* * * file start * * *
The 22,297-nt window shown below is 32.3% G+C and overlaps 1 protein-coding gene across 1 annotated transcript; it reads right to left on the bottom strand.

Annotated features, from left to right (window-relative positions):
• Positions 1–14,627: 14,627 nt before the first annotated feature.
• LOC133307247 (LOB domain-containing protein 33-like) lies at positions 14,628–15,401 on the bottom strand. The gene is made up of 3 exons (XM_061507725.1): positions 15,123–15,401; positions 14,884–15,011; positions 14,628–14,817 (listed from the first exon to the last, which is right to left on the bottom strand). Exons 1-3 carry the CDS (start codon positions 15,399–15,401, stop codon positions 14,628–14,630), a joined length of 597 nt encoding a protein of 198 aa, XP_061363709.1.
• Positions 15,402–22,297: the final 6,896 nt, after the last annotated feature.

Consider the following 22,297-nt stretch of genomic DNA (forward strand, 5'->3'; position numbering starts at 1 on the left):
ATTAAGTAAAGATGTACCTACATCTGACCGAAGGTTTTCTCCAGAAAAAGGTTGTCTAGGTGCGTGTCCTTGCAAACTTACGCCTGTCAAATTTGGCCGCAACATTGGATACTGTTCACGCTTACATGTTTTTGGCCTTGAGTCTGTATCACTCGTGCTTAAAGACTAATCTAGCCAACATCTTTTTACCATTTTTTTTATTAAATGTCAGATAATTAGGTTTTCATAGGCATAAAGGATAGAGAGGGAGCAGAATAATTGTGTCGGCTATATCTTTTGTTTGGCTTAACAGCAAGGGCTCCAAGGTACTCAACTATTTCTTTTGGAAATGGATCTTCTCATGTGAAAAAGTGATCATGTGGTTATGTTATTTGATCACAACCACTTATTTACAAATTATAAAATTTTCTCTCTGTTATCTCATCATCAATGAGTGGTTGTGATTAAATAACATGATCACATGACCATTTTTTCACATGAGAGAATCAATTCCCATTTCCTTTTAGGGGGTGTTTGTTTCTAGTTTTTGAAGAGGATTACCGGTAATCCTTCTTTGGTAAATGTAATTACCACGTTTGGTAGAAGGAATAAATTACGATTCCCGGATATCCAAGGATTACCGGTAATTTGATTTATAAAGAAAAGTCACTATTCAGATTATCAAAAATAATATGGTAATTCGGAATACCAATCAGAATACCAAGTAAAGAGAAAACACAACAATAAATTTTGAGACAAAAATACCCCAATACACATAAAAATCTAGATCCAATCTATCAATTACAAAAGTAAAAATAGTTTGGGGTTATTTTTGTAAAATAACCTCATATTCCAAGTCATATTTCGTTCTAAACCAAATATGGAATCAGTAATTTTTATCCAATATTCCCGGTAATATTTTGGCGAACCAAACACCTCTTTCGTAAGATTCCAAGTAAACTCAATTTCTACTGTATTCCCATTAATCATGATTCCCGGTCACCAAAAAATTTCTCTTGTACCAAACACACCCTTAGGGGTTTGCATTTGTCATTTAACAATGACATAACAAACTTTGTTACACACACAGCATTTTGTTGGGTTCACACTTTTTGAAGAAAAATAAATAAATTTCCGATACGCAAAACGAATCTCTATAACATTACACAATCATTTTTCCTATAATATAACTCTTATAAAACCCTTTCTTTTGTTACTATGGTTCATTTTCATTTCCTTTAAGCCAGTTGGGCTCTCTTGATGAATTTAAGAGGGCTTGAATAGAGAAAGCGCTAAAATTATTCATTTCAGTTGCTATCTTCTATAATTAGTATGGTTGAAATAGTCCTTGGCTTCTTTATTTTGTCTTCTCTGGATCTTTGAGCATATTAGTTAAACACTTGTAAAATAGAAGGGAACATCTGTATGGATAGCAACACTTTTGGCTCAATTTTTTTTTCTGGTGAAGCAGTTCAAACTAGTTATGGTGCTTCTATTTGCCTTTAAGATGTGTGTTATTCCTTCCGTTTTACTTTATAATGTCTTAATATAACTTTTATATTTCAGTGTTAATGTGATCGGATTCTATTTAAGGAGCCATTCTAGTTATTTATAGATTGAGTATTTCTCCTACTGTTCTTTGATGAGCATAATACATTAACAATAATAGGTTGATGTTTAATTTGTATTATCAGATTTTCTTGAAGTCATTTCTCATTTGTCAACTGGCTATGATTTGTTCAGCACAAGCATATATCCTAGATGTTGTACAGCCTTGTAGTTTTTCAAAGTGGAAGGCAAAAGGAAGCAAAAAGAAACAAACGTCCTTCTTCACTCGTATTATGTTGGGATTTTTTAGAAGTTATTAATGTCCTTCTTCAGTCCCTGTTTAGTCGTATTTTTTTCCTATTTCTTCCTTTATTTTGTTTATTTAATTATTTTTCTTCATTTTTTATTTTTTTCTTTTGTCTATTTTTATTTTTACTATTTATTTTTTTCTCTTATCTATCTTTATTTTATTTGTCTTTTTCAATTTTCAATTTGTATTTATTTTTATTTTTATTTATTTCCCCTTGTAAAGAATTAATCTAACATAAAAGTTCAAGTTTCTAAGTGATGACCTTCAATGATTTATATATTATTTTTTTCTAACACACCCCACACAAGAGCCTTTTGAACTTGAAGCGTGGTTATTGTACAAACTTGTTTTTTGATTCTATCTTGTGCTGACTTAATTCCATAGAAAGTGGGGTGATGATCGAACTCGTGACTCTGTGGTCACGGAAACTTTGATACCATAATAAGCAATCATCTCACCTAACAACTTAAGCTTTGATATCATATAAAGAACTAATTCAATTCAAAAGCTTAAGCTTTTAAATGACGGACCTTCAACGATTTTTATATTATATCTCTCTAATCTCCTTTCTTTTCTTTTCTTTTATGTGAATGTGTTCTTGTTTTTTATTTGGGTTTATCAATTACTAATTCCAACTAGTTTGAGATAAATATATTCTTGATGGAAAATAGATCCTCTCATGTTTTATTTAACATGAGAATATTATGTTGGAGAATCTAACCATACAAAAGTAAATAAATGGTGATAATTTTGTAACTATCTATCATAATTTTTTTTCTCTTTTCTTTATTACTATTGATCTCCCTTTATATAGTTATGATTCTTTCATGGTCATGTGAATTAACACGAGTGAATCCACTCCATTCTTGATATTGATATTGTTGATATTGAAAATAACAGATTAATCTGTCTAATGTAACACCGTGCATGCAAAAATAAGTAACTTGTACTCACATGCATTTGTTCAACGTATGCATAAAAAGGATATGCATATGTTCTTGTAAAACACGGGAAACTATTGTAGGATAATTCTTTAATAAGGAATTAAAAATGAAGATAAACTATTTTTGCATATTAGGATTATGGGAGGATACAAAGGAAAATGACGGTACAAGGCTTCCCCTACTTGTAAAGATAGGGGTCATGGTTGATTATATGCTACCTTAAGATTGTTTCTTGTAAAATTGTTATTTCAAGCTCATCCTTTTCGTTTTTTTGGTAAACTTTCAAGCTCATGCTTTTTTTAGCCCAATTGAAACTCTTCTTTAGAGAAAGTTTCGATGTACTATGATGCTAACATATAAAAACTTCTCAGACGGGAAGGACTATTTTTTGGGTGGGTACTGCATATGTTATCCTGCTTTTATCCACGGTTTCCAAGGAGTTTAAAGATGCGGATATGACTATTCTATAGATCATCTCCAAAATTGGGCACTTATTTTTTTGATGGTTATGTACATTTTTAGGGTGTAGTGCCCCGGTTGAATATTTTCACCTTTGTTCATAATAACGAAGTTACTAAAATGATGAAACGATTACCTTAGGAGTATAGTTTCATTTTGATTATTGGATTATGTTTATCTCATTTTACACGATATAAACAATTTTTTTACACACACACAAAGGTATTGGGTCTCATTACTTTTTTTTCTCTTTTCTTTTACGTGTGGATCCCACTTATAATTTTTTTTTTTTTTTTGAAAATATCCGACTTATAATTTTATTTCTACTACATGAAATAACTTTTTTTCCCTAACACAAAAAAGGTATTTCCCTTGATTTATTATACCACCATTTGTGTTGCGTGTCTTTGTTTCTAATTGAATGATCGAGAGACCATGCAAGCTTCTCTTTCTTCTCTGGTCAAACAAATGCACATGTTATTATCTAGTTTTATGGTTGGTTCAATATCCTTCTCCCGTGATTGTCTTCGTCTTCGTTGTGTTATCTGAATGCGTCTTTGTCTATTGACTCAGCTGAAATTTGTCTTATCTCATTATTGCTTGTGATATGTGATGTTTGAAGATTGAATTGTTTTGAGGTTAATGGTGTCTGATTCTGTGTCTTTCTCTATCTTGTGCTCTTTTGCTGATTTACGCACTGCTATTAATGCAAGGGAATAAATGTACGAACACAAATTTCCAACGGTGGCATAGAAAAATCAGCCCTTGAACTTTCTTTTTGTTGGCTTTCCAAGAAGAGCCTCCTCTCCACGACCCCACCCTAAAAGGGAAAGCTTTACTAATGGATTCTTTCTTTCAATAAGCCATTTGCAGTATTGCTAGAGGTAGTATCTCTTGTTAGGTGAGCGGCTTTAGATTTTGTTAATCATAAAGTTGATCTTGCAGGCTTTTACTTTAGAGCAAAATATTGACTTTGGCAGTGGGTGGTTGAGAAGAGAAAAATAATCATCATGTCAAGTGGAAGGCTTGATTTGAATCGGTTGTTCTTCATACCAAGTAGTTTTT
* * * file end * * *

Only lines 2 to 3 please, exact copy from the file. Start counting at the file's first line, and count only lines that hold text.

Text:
Annotated features, from left to right (window-relative positions):
• Positions 1–14,627: 14,627 nt before the first annotated feature.